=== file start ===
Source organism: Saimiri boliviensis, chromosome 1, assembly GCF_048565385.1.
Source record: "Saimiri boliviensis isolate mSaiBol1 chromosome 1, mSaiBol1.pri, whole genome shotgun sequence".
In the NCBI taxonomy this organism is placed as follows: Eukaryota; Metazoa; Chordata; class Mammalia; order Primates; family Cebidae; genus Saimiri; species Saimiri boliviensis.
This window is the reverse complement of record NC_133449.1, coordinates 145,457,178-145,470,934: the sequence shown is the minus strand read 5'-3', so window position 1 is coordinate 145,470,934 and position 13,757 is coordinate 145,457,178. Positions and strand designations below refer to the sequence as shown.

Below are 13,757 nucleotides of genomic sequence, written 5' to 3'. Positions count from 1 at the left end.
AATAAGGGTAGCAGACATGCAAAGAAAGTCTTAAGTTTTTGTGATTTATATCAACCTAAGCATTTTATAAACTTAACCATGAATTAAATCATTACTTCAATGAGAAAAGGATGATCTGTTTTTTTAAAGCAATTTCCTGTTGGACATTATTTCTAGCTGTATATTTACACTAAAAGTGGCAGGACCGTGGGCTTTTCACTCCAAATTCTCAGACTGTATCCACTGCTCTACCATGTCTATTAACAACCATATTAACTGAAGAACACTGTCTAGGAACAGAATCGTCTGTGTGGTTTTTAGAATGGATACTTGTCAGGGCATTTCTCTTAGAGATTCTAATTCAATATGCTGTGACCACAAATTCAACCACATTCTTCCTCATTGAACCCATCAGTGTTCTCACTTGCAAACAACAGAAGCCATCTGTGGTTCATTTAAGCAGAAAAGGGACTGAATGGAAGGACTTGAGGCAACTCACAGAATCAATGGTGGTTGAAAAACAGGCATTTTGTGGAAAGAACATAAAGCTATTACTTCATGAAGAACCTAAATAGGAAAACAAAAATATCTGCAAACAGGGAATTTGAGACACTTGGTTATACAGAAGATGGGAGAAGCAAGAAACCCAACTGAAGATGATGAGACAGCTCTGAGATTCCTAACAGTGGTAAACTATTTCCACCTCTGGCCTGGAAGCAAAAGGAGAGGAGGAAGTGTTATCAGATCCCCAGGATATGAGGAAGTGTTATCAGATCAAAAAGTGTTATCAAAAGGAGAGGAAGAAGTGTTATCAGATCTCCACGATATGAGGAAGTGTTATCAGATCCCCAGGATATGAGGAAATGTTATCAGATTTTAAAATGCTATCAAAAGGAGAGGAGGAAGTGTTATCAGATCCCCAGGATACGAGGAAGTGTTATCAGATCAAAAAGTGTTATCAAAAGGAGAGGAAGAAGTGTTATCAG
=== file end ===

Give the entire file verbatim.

Source organism: Saimiri boliviensis, chromosome 1, assembly GCF_048565385.1.
Source record: "Saimiri boliviensis isolate mSaiBol1 chromosome 1, mSaiBol1.pri, whole genome shotgun sequence".
In the NCBI taxonomy this organism is placed as follows: Eukaryota; Metazoa; Chordata; class Mammalia; order Primates; family Cebidae; genus Saimiri; species Saimiri boliviensis.
This window is the reverse complement of record NC_133449.1, coordinates 145,457,178-145,470,934: the sequence shown is the minus strand read 5'-3', so window position 1 is coordinate 145,470,934 and position 13,757 is coordinate 145,457,178. Positions and strand designations below refer to the sequence as shown.

Below are 13,757 nucleotides of genomic sequence, written 5' to 3'. Positions count from 1 at the left end.
AATAAGGGTAGCAGACATGCAAAGAAAGTCTTAAGTTTTTGTGATTTATATCAACCTAAGCATTTTATAAACTTAACCATGAATTAAATCATTACTTCAATGAGAAAAGGATGATCTGTTTTTTTAAAGCAATTTCCTGTTGGACATTATTTCTAGCTGTATATTTACACTAAAAGTGGCAGGACCGTGGGCTTTTCACTCCAAATTCTCAGACTGTATCCACTGCTCTACCATGTCTATTAACAACCATATTAACTGAAGAACACTGTCTAGGAACAGAATCGTCTGTGTGGTTTTTAGAATGGATACTTGTCAGGGCATTTCTCTTAGAGATTCTAATTCAATATGCTGTGACCACAAATTCAACCACATTCTTCCTCATTGAACCCATCAGTGTTCTCACTTGCAAACAACAGAAGCCATCTGTGGTTCATTTAAGCAGAAAAGGGACTGAATGGAAGGACTTGAGGCAACTCACAGAATCAATGGTGGTTGAAAAACAGGCATTTTGTGGAAAGAACATAAAGCTATTACTTCATGAAGAACCTAAATAGGAAAACAAAAATATCTGCAAACAGGGAATTTGAGACACTTGGTTATACAGAAGATGGGAGAAGCAAGAAACCCAACTGAAGATGATGAGACAGCTCTGAGATTCCTAACAGTGGTAAACTATTTCCACCTCTGGCCTGGAAGCAAAAGGAGAGGAGGAAGTGTTATCAGATCCCCAGGATATGAGGAAGTGTTATCAGATCAAAAAGTGTTATCAAAAGGAGAGGAAGAAGTGTTATCAGATCTCCACGATATGAGGAAGTGTTATCAGATCCCCAGGATATGAGGAAATGTTATCAGATTTTAAAATGCTATCAAAAGGAGAGGAGGAAGTGTTATCAGATCCCCAGGATACGAGGAAGTGTTATCAGATCAAAAAGTGTTATCAAAAGGAGAGGAAGAAGTGTTATCAG